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Former Board Member Margaret Marshall Passes Away

Margaret Marshall, a former member of the Board of Education of Charles County and retired Charles County Public Schools (CCPS) teacher, passed away on Wednesday, Feb. 28, 2024.

Marshall served as a Board member for one, four-year term. She was elected to the Board in November 2014 and prior to running for the Board, Marshall served as an educator with CCPS for more than 25 years.

Marshall began her education career in 1961 at Lemmel Junior High School in Baltimore, where she taught enrichment social studies for five years. In 1966, Marshall took a fifth-grade teaching position at Rolling Knolls Elementary School in Annapolis and later taught enrichment history and English at Arundel Junior High School in Odenton. In 1970, Marshall had moved to Texas and was teaching at Westbury High School in Houston. In 1972, Marshall began teaching history, sociology and Advanced Placement (AP) courses at Seneca Valley High School in Harmony, Pa.

She remained in Pennsylvania until 1987, when she and her family moved to Charles County. For Marshall, moving to Charles County was a return to home, as she was from Charles County and a graduate of Pomonkey High School. Her husband, Cecil, also became involved in Charles County education while serving as a substitute teacher, instructional assistant, and job placement coordinator at the high school level with CCPS. Cecil also spent some time serving the Board of Education as an elected Board member from 2002 to 2006. He passed away in 2017.  

Marshall began her career with CCPS in 1987 as a social studies teacher at Thomas Stone High School. In 1988, Marshall took a social studies position at Maurice J. McDonough High School where she taught local, state and national (LSN) government and civics courses to students in Grades 9-12. Marshall also taught AP courses during her tenure at McDonough.

In 1997, Marshall sought advancement in her teaching career and took a position as an instructional resource teacher for social studies at the CCPS administrative level. In this role, her work in all areas of social studies, civics, history and government made an impact on students countywide. Marshall also served as a government remediator and assistant test coordinator.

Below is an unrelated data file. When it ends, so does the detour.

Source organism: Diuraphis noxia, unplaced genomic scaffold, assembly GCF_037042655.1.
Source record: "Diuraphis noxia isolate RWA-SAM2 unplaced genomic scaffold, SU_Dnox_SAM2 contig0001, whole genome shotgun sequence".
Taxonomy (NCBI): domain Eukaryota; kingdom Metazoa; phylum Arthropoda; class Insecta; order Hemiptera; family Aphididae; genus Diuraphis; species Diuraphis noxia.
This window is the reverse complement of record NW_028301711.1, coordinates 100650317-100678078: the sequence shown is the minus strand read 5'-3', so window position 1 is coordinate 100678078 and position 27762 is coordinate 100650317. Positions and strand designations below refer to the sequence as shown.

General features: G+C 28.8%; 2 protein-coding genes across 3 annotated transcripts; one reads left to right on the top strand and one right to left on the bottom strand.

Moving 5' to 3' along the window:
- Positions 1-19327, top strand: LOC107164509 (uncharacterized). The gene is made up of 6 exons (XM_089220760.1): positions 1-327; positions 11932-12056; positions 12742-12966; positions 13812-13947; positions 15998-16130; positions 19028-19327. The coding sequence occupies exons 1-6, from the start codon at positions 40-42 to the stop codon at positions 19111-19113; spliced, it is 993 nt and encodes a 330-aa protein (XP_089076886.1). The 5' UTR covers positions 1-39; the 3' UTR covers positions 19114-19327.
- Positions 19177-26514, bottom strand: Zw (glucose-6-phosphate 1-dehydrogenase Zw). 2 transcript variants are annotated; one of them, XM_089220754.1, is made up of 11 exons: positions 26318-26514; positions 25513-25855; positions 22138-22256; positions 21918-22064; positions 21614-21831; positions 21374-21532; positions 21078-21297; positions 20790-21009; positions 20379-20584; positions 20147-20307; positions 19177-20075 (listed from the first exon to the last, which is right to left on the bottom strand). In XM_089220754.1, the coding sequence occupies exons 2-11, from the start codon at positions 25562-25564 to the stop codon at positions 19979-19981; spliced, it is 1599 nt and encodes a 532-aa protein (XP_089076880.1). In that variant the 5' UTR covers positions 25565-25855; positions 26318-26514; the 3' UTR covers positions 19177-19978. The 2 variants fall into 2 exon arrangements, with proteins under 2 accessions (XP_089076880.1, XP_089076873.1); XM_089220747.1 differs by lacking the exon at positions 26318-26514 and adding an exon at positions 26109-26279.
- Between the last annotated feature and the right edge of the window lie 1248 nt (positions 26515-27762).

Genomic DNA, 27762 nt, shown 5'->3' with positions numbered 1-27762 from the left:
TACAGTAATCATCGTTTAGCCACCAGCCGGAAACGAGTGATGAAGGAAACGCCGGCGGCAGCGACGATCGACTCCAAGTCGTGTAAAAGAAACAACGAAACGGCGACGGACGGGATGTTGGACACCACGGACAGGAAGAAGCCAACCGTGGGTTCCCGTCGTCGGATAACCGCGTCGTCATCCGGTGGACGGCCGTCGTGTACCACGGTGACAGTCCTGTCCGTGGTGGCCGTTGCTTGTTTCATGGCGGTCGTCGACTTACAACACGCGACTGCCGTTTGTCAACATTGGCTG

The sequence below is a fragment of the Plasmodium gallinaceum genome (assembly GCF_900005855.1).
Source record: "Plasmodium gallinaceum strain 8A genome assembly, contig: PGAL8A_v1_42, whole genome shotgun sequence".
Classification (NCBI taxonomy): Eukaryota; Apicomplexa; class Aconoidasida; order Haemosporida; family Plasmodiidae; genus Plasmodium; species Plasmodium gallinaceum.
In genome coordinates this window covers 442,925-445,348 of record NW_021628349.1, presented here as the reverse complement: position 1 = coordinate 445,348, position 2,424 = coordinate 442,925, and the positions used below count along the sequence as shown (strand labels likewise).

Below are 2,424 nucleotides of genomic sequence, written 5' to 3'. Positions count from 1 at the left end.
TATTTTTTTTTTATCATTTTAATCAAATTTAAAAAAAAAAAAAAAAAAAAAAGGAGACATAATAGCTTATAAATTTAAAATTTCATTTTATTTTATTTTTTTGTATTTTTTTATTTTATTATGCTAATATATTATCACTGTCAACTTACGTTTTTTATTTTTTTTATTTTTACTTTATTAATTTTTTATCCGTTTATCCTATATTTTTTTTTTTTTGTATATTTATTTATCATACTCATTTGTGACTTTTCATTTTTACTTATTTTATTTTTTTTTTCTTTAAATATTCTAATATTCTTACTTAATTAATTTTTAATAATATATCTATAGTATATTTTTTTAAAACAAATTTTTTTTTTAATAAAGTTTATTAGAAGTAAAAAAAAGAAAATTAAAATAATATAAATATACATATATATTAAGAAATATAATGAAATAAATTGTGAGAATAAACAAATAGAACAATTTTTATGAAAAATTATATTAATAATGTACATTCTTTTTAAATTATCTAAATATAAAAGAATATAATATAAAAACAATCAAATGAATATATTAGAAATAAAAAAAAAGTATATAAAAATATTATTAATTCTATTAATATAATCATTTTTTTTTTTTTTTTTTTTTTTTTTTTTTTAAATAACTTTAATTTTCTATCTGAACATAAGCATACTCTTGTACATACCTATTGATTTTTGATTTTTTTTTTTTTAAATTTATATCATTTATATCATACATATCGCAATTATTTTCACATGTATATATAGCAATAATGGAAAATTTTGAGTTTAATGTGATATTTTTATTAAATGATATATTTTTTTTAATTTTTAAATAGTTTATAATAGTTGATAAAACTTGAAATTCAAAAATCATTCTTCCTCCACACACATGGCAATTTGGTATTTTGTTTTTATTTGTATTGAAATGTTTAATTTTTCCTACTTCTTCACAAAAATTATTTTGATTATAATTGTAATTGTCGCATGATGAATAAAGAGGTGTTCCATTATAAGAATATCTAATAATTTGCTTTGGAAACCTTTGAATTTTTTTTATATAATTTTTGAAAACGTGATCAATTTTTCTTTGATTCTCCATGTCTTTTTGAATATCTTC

Throughout her career, Marshall was known for her calm demeanor, passion for teaching and ability to break down the most intricate concepts, curriculum and materials in easy ways for students to both learn and remember. She treated her students with kindness and respect and made sure they understood that she was preparing them for success in the classroom and the real world.

In 2003, Marshall retired from her position with CCPS. But she continued to engage in Charles County education. She was instrumental in working with CCPS to launch a pilot intervention and teacher mentoring program to support new educators at the start of their careers. Marshall also spent some time supporting students at La Plata High School after her retirement.

Throughout her retirement and time as a Board Member, Marshall was active with the Charles County Retired School Personnel Association. She was also a member of the Pomonkey High School Alumni Association, charter member of Alpha Sigma chapter and member of Nu Zeta Omega chapter of Alpha Kappa Alpha Sorority. While completing her undergraduate degree at Duquesne University, Marshall was inducted into the Kappa Delta Epsilon Sorority for academic achievement. She earned her graduate degree from Loyola College in Baltimore and also completed post-graduate work through the University of San Diego.

In comments she presented at the December 2018 – one of her last as a Board member – Marshall shared that her time on the Board was special and one of the highlights of her career in working to support children. “During the past four years, the community has been supportive of me. When I look at the student liaisons in front me, I know the future is in great hands. I see their smiling faces, I hear their questions, I see their enthusiasm. And I know the future is in good hands.”

Marshall also credited her late husband with her success in being elected. “I got elected, and over the past four years I truly hope that at this point in time that Cecil can say, Margaret job well done,” she said.